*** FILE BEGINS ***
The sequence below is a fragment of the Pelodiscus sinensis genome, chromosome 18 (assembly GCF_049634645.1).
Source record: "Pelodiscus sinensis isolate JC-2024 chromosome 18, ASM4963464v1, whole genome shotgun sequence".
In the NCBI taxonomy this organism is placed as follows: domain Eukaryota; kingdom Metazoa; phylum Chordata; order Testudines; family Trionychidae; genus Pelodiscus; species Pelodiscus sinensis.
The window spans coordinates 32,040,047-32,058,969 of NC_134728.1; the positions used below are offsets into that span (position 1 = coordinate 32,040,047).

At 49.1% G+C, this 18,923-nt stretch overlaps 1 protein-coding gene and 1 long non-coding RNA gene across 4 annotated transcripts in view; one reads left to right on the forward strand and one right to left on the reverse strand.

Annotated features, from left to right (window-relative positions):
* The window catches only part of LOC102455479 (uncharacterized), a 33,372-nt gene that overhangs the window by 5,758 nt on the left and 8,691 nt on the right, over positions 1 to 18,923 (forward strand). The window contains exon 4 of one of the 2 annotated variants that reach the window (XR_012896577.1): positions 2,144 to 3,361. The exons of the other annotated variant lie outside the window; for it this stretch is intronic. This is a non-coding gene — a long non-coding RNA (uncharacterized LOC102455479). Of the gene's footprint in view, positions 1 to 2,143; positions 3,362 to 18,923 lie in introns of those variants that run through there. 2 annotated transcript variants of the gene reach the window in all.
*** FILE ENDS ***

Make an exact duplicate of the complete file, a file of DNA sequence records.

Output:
The sequence below is a fragment of the Pelodiscus sinensis genome, chromosome 18 (assembly GCF_049634645.1).
Source record: "Pelodiscus sinensis isolate JC-2024 chromosome 18, ASM4963464v1, whole genome shotgun sequence".
In the NCBI taxonomy this organism is placed as follows: domain Eukaryota; kingdom Metazoa; phylum Chordata; order Testudines; family Trionychidae; genus Pelodiscus; species Pelodiscus sinensis.
The window spans coordinates 32,040,047-32,058,969 of NC_134728.1; the positions used below are offsets into that span (position 1 = coordinate 32,040,047).

At 49.1% G+C, this 18,923-nt stretch overlaps 1 protein-coding gene and 1 long non-coding RNA gene across 4 annotated transcripts in view; one reads left to right on the forward strand and one right to left on the reverse strand.

Annotated features, from left to right (window-relative positions):
* The window catches only part of LOC102455479 (uncharacterized), a 33,372-nt gene that overhangs the window by 5,758 nt on the left and 8,691 nt on the right, over positions 1 to 18,923 (forward strand). The window contains exon 4 of one of the 2 annotated variants that reach the window (XR_012896577.1): positions 2,144 to 3,361. The exons of the other annotated variant lie outside the window; for it this stretch is intronic. This is a non-coding gene — a long non-coding RNA (uncharacterized LOC102455479). Of the gene's footprint in view, positions 1 to 2,143; positions 3,362 to 18,923 lie in introns of those variants that run through there. 2 annotated transcript variants of the gene reach the window in all.